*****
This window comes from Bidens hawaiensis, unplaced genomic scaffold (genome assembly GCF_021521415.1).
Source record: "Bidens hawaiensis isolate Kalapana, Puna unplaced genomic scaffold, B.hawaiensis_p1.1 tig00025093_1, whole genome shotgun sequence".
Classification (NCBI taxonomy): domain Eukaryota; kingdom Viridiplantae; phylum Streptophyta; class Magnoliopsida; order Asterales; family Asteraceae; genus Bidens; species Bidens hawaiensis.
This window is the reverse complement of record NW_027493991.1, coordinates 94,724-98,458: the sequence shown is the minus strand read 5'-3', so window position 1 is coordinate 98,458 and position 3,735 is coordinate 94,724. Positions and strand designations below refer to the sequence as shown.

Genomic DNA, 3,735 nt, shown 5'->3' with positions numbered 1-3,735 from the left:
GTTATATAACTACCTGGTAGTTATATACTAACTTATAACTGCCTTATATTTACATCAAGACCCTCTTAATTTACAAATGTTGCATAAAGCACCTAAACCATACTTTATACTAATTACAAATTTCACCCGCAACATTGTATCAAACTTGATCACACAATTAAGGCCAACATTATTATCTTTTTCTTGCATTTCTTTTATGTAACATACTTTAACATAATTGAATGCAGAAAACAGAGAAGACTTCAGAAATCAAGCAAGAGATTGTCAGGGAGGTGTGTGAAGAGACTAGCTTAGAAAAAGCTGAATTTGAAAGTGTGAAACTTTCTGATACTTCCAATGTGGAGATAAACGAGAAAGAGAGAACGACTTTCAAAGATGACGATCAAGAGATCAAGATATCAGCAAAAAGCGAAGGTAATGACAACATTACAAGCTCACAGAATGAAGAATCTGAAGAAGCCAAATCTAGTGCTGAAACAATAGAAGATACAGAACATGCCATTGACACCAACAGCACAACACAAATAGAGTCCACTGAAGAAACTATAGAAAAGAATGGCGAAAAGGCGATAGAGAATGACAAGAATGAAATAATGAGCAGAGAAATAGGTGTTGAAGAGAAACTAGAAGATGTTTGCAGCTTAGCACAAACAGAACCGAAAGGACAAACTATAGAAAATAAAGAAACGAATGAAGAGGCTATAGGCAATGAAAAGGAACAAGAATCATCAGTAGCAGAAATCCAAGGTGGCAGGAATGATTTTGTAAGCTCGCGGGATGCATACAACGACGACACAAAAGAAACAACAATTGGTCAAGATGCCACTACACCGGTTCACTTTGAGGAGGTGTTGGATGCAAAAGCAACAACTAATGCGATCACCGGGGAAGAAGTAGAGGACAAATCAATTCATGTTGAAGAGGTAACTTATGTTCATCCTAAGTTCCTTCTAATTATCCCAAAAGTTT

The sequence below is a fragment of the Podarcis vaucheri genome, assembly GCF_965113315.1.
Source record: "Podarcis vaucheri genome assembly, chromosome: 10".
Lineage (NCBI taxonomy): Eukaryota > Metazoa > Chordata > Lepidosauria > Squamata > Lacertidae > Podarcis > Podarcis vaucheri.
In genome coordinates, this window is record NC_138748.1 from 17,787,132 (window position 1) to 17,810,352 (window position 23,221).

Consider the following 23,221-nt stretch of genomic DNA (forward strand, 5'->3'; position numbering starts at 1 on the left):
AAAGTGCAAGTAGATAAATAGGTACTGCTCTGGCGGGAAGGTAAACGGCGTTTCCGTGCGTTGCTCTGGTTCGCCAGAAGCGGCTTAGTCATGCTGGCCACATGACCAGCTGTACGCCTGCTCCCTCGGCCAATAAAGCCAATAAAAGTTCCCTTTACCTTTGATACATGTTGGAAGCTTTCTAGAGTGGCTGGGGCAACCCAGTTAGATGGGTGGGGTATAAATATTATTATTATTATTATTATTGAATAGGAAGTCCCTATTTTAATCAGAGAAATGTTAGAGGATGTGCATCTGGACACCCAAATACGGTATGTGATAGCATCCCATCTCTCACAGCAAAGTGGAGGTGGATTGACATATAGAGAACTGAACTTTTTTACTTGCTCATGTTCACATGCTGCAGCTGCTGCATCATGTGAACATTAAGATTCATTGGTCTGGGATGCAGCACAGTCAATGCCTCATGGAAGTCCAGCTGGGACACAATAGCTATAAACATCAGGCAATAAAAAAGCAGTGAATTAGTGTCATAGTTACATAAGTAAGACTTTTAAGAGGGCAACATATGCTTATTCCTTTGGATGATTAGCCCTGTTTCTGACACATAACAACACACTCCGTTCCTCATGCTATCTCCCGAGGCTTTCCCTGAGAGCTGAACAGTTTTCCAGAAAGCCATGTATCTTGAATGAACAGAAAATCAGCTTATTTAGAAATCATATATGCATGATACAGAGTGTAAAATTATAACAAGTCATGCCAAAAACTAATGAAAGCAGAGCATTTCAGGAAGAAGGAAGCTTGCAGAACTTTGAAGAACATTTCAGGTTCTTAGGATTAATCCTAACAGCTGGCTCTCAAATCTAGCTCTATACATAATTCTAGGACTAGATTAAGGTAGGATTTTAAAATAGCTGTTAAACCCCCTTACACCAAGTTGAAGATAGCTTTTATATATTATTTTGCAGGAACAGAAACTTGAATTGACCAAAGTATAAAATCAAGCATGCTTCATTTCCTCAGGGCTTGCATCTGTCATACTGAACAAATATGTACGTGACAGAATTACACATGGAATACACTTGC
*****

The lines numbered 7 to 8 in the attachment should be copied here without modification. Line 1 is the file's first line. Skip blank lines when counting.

The sequence below is a fragment of the Podarcis vaucheri genome, assembly GCF_965113315.1.
Source record: "Podarcis vaucheri genome assembly, chromosome: 10".